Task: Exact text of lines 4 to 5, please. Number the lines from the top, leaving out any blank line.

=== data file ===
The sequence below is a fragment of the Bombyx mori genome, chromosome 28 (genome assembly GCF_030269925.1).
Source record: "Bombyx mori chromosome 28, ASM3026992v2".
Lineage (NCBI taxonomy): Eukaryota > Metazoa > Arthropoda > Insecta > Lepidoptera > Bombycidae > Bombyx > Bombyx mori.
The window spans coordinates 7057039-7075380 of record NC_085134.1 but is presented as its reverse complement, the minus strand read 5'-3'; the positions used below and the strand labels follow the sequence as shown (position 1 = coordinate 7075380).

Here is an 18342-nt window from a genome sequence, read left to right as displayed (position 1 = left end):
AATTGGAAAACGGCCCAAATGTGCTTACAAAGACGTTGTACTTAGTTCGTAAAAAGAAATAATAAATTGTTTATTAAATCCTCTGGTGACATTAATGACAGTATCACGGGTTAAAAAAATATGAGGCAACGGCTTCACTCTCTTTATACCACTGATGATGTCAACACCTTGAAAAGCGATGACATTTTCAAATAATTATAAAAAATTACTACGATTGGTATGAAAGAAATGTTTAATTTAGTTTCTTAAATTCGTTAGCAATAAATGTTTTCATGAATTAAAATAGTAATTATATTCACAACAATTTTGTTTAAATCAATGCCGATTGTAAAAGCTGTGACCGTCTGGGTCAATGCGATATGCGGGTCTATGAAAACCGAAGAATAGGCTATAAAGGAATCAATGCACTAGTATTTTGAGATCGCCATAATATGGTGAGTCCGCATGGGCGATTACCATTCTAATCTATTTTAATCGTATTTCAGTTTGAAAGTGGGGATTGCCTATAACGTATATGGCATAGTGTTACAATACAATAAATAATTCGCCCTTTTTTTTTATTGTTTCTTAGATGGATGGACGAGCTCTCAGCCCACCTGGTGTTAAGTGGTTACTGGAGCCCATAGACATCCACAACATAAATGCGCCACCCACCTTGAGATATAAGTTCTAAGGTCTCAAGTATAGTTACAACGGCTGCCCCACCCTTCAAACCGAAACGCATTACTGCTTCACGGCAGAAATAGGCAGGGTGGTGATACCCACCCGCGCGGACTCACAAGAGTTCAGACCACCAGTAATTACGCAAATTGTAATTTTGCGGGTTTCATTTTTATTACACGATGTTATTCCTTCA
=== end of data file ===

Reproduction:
The window spans coordinates 7057039-7075380 of record NC_085134.1 but is presented as its reverse complement, the minus strand read 5'-3'; the positions used below and the strand labels follow the sequence as shown (position 1 = coordinate 7075380).

Here is an 18342-nt window from a genome sequence, read left to right as displayed (position 1 = left end):